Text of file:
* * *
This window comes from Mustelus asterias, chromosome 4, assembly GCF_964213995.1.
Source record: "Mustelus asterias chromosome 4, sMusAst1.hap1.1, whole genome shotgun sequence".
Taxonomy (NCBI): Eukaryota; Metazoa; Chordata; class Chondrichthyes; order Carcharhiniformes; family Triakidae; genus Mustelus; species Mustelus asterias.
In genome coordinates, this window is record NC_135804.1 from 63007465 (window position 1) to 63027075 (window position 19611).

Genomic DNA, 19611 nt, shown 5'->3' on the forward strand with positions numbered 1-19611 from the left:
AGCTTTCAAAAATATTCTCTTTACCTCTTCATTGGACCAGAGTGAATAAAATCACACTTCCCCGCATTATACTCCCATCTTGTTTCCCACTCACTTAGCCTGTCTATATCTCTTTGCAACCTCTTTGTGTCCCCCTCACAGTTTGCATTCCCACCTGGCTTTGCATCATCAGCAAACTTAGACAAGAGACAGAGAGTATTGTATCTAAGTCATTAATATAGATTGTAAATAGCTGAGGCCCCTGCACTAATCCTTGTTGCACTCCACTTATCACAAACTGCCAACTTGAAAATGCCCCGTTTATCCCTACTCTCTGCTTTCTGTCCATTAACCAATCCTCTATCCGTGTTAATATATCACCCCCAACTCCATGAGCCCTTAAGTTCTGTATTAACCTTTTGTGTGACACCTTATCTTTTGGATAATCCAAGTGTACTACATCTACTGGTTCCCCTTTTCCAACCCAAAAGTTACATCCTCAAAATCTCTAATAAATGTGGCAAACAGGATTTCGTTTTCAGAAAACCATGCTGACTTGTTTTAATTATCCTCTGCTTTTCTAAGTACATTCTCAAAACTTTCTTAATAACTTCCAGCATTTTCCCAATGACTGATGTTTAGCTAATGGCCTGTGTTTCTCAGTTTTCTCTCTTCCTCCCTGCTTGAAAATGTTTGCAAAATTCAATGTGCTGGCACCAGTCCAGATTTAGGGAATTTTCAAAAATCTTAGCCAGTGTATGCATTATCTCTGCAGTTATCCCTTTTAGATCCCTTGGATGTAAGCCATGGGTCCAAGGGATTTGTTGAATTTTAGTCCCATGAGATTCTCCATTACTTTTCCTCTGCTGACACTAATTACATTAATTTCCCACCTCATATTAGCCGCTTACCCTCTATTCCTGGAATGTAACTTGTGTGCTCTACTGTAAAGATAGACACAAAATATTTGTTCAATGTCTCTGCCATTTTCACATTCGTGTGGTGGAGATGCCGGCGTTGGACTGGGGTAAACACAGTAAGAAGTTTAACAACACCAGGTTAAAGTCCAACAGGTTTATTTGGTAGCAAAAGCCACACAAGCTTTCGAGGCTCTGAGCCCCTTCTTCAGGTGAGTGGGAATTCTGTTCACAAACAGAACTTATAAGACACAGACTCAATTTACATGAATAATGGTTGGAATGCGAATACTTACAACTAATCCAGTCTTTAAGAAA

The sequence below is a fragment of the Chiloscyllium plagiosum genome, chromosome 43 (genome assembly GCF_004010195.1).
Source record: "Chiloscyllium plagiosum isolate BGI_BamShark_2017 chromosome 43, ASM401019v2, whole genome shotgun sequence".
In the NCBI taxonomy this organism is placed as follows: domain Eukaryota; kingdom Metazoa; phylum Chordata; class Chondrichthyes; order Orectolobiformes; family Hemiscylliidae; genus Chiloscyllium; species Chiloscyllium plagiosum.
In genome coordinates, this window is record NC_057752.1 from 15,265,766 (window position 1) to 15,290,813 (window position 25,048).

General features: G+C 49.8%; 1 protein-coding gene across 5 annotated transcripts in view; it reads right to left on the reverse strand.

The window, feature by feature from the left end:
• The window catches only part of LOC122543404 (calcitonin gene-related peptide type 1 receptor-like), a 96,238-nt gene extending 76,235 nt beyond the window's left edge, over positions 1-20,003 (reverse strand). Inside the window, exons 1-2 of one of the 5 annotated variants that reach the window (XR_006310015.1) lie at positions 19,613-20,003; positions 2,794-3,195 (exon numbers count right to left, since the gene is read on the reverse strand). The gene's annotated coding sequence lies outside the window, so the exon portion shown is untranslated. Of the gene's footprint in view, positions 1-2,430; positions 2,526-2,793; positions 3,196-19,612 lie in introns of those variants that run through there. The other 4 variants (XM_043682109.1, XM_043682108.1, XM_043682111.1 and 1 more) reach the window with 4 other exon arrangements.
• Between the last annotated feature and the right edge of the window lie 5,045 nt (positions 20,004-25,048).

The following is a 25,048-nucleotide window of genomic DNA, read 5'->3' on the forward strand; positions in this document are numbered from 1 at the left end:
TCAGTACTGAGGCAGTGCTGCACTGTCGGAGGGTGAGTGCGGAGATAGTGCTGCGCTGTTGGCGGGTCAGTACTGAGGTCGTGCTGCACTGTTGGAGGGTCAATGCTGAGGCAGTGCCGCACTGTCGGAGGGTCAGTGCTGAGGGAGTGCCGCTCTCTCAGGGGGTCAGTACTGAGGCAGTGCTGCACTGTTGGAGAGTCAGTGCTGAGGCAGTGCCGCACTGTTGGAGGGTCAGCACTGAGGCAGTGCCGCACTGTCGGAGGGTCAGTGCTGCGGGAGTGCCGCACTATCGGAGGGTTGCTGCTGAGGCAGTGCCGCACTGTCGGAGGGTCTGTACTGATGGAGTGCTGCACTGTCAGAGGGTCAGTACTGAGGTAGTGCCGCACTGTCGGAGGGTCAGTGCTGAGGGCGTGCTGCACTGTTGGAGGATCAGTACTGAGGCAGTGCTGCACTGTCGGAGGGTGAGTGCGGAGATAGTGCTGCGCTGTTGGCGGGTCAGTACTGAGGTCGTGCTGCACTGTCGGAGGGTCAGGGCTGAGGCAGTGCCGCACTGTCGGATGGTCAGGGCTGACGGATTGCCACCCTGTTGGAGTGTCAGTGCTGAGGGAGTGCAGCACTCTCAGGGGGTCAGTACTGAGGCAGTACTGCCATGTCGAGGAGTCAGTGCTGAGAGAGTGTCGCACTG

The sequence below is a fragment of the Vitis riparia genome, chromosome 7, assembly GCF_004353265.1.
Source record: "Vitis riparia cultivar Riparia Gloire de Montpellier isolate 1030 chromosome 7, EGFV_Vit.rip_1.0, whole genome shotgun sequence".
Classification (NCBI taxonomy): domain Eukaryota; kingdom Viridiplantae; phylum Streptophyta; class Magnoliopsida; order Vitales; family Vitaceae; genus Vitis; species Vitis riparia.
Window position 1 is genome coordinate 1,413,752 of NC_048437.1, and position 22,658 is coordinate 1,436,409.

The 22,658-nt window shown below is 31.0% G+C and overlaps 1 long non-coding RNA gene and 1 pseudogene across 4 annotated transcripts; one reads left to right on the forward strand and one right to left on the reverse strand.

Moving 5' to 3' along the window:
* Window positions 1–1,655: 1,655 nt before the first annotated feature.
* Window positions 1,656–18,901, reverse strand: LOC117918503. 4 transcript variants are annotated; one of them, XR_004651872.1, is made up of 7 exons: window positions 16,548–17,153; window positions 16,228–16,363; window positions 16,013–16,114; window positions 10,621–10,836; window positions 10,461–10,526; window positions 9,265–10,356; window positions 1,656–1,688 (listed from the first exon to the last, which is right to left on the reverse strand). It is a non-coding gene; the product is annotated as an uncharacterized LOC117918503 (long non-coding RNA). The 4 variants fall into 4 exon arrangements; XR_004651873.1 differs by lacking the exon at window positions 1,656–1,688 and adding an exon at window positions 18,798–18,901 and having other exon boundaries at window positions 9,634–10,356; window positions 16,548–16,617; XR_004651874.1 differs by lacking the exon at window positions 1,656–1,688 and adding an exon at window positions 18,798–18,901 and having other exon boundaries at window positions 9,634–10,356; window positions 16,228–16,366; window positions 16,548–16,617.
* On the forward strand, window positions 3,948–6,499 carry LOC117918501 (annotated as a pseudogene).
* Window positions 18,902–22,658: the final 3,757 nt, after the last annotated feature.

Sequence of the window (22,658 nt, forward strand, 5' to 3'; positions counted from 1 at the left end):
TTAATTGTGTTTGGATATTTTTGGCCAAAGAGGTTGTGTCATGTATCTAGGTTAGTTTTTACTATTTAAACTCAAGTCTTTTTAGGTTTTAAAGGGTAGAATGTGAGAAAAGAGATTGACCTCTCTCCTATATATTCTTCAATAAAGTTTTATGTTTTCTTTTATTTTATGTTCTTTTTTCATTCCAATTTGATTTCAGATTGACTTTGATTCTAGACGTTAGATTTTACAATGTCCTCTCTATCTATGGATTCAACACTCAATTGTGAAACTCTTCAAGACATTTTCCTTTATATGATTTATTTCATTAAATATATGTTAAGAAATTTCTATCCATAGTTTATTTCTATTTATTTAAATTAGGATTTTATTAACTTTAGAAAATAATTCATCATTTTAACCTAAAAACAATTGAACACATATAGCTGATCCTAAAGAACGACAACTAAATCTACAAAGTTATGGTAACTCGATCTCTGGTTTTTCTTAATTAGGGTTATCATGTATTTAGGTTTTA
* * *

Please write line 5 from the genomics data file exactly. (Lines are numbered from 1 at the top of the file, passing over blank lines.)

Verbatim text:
Genomic DNA, 19611 nt, shown 5'->3' on the forward strand with positions numbered 1-19611 from the left: